Since the time of Moissenet and Rayer,1 who first described massive suprarenal hemorrhage in the new-born infant in 1837, many observers have reported numerous types of suprarenal hemorrhage; the literature has been reviewed by Hamill,2 Corcoran and Strauss3 and others, and will merely be mentioned here in passing. Pathologists describe the small bilateral punctate hemorrhages found in the suprarenal glands of newborn infants in whom asphyxia, trauma and venous congestion are supposed to play a rôle.4 Other etiologic factors mentioned are eclampsia in the mother,5 infection,6 purpura and fever in the mother,7 thrombosis of the suprarenal veins,8 syphilis (there are many spirochetes in the suprarenals but usually no pathologic changes),9 hemophilia,10 congenital deformity of the kidney and embryonic cystic processes. Toxic factors, such as burns, diphtheria, etc., are described in certain cases as playing a rôle. Elliott said that hemorrhage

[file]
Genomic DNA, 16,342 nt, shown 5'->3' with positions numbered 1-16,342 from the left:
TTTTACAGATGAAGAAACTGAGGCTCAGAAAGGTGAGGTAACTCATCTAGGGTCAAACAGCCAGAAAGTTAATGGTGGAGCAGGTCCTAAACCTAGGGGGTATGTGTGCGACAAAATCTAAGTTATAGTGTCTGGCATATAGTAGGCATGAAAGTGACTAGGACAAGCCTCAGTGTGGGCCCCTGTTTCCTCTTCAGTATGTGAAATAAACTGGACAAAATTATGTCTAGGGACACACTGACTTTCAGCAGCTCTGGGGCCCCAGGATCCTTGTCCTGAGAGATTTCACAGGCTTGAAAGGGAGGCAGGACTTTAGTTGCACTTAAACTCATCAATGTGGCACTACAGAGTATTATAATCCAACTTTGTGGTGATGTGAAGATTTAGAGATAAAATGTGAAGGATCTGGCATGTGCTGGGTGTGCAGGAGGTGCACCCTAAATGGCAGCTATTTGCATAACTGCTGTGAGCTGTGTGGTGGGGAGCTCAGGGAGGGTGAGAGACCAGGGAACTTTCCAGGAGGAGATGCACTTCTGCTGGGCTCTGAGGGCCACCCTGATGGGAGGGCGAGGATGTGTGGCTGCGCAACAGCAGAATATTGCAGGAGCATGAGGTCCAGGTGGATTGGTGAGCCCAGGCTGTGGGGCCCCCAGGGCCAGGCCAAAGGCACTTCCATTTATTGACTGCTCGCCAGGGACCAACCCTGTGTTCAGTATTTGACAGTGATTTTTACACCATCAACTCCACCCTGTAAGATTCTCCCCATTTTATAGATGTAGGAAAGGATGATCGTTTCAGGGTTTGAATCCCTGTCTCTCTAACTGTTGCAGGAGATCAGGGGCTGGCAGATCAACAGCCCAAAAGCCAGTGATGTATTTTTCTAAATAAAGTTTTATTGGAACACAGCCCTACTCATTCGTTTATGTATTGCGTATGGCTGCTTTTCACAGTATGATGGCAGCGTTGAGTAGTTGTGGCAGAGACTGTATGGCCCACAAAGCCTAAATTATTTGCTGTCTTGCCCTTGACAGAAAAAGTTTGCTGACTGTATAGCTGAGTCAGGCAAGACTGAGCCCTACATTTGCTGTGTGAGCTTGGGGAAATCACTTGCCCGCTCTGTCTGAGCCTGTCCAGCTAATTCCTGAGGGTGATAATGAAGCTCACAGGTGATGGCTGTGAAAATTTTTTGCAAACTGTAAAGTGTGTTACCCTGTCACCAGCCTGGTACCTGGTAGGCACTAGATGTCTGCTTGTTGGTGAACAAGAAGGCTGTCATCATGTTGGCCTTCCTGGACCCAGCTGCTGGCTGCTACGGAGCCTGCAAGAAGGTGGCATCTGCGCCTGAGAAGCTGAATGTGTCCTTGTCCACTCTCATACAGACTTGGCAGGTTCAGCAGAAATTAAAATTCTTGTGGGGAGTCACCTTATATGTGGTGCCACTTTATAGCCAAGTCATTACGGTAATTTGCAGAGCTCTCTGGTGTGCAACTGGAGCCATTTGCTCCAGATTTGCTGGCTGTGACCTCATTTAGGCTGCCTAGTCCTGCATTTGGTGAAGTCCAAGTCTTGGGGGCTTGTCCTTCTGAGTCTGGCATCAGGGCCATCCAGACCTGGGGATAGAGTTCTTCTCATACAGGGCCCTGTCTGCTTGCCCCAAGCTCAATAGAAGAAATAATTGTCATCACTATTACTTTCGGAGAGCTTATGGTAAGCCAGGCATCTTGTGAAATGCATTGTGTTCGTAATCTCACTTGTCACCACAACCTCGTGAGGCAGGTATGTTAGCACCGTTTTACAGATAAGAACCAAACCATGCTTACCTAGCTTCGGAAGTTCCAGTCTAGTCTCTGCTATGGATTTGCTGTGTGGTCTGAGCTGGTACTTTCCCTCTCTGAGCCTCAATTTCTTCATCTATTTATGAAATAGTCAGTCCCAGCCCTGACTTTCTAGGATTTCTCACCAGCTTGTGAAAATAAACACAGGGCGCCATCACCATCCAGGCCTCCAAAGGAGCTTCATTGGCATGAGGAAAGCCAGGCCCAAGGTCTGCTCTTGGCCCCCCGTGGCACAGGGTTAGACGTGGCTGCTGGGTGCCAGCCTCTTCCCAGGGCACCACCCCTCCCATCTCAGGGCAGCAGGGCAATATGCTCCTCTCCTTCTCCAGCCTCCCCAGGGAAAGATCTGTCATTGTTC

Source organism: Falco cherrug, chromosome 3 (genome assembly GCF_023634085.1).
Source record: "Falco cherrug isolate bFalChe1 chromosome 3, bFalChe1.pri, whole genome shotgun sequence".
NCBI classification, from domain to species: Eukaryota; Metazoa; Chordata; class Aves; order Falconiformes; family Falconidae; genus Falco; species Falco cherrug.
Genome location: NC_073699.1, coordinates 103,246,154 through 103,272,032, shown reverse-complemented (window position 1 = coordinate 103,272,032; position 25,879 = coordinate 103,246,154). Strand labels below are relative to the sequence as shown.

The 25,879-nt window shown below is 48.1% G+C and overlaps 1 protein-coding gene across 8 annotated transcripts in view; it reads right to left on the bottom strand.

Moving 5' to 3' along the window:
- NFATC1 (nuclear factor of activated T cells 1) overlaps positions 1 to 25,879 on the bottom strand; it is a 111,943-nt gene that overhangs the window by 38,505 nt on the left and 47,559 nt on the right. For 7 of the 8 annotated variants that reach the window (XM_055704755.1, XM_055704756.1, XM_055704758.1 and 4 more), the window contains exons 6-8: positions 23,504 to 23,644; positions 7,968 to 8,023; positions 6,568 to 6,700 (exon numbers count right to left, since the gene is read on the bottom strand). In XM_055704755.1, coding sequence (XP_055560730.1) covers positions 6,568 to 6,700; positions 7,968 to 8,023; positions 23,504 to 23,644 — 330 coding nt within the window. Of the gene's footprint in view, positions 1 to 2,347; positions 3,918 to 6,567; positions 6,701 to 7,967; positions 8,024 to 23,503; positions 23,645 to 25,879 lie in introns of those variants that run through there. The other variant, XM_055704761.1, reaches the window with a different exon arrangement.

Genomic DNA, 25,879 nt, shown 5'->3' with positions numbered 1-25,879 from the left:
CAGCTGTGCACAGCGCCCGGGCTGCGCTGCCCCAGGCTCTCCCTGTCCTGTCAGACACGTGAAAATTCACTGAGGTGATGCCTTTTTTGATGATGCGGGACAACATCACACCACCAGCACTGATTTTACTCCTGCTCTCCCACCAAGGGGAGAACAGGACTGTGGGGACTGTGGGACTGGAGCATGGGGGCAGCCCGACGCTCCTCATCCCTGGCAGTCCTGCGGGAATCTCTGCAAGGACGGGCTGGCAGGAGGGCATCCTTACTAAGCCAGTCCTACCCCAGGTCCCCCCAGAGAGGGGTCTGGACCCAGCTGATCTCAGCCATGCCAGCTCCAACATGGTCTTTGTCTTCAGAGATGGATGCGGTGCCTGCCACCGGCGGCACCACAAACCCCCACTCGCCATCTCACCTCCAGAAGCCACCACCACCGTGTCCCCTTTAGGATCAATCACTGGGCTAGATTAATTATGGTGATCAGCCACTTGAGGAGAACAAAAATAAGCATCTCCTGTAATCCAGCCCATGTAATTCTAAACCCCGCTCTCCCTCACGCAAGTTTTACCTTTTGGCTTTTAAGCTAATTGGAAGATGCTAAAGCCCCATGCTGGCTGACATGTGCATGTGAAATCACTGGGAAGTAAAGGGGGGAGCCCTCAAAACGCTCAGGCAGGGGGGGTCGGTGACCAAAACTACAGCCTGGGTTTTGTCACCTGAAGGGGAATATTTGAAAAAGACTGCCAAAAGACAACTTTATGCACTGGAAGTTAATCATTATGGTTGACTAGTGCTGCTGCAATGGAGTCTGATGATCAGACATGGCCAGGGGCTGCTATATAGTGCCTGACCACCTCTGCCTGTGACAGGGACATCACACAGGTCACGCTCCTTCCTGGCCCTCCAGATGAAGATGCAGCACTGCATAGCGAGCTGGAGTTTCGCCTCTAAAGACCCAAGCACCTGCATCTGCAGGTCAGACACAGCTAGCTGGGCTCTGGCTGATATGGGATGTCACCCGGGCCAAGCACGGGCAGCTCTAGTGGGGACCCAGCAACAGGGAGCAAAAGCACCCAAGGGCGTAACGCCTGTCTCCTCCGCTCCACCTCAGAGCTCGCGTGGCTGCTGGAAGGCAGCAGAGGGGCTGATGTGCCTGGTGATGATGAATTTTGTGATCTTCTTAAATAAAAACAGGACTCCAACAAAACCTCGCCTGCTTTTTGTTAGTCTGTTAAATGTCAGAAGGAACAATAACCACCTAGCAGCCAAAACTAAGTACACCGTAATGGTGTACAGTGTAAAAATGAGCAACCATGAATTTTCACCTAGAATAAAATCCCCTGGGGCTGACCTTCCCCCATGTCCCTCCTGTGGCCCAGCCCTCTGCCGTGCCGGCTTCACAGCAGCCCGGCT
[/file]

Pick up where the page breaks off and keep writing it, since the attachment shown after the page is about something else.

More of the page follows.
ARNOLD DP. MASSIVE SUPRARENAL HEMORRHAGE IN THE NEW-BORN INFANT. Am J Dis Child. 1930;40(5):1053–1057. doi:10.1001/archpedi.1930.01940050115014
Customize your JAMA Network experience by selecting one or more topics from the list below.
Create a personal account or sign in to: